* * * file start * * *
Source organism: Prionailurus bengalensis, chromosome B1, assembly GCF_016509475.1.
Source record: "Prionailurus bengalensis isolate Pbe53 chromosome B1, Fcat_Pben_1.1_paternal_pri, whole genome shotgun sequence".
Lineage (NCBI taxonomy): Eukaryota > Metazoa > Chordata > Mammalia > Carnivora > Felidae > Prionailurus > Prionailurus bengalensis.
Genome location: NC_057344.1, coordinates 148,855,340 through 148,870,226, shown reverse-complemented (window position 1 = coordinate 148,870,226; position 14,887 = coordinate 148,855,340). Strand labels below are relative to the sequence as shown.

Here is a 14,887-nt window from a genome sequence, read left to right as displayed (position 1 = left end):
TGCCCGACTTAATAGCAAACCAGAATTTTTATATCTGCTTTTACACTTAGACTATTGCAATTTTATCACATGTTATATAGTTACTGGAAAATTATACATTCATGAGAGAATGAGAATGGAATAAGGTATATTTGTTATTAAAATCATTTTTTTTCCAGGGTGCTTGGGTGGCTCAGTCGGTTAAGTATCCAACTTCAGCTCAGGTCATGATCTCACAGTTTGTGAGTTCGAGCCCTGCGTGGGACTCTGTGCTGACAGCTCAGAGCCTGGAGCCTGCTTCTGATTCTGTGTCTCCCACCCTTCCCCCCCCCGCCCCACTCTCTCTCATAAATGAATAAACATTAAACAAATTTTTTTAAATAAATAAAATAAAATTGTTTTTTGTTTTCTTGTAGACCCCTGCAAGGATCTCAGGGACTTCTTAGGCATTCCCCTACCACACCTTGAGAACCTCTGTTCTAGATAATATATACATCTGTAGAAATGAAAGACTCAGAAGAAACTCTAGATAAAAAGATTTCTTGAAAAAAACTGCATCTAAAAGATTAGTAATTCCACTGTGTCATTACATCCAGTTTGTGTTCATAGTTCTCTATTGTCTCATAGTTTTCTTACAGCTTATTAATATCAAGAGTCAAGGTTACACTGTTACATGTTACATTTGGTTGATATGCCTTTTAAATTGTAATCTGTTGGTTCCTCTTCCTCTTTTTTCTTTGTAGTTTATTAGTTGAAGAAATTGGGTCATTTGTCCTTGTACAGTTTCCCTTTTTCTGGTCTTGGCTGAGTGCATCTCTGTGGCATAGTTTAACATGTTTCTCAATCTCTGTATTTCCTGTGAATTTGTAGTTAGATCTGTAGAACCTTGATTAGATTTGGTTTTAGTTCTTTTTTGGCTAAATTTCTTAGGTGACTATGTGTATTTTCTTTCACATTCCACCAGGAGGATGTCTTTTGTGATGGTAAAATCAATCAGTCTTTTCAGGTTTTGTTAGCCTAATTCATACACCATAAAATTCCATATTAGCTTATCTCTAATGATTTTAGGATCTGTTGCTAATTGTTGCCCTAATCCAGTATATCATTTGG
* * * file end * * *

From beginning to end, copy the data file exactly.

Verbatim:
Source organism: Prionailurus bengalensis, chromosome B1, assembly GCF_016509475.1.
Source record: "Prionailurus bengalensis isolate Pbe53 chromosome B1, Fcat_Pben_1.1_paternal_pri, whole genome shotgun sequence".
Lineage (NCBI taxonomy): Eukaryota > Metazoa > Chordata > Mammalia > Carnivora > Felidae > Prionailurus > Prionailurus bengalensis.
Genome location: NC_057344.1, coordinates 148,855,340 through 148,870,226, shown reverse-complemented (window position 1 = coordinate 148,870,226; position 14,887 = coordinate 148,855,340). Strand labels below are relative to the sequence as shown.

Here is a 14,887-nt window from a genome sequence, read left to right as displayed (position 1 = left end):
TGCCCGACTTAATAGCAAACCAGAATTTTTATATCTGCTTTTACACTTAGACTATTGCAATTTTATCACATGTTATATAGTTACTGGAAAATTATACATTCATGAGAGAATGAGAATGGAATAAGGTATATTTGTTATTAAAATCATTTTTTTTCCAGGGTGCTTGGGTGGCTCAGTCGGTTAAGTATCCAACTTCAGCTCAGGTCATGATCTCACAGTTTGTGAGTTCGAGCCCTGCGTGGGACTCTGTGCTGACAGCTCAGAGCCTGGAGCCTGCTTCTGATTCTGTGTCTCCCACCCTTCCCCCCCCCGCCCCACTCTCTCTCATAAATGAATAAACATTAAACAAATTTTTTTAAATAAATAAAATAAAATTGTTTTTTGTTTTCTTGTAGACCCCTGCAAGGATCTCAGGGACTTCTTAGGCATTCCCCTACCACACCTTGAGAACCTCTGTTCTAGATAATATATACATCTGTAGAAATGAAAGACTCAGAAGAAACTCTAGATAAAAAGATTTCTTGAAAAAAACTGCATCTAAAAGATTAGTAATTCCACTGTGTCATTACATCCAGTTTGTGTTCATAGTTCTCTATTGTCTCATAGTTTTCTTACAGCTTATTAATATCAAGAGTCAAGGTTACACTGTTACATGTTACATTTGGTTGATATGCCTTTTAAATTGTAATCTGTTGGTTCCTCTTCCTCTTTTTTCTTTGTAGTTTATTAGTTGAAGAAATTGGGTCATTTGTCCTTGTACAGTTTCCCTTTTTCTGGTCTTGGCTGAGTGCATCTCTGTGGCATAGTTTAACATGTTTCTCAATCTCTGTATTTCCTGTGAATTTGTAGTTAGATCTGTAGAACCTTGATTAGATTTGGTTTTAGTTCTTTTTTGGCTAAATTTCTTAGGTGACTATGTGTATTTTCTTTCACATTCCACCAGGAGGATGTCTTTTGTGATGGTAAAATCAATCAGTCTTTTCAGGTTTTGTTAGCCTAATTCATACACCATAAAATTCCATATTAGCTTATCTCTAATGATTTTAGGATCTGTTGCTAATTGTTGCCCTAATCCAGTATATCATTTGG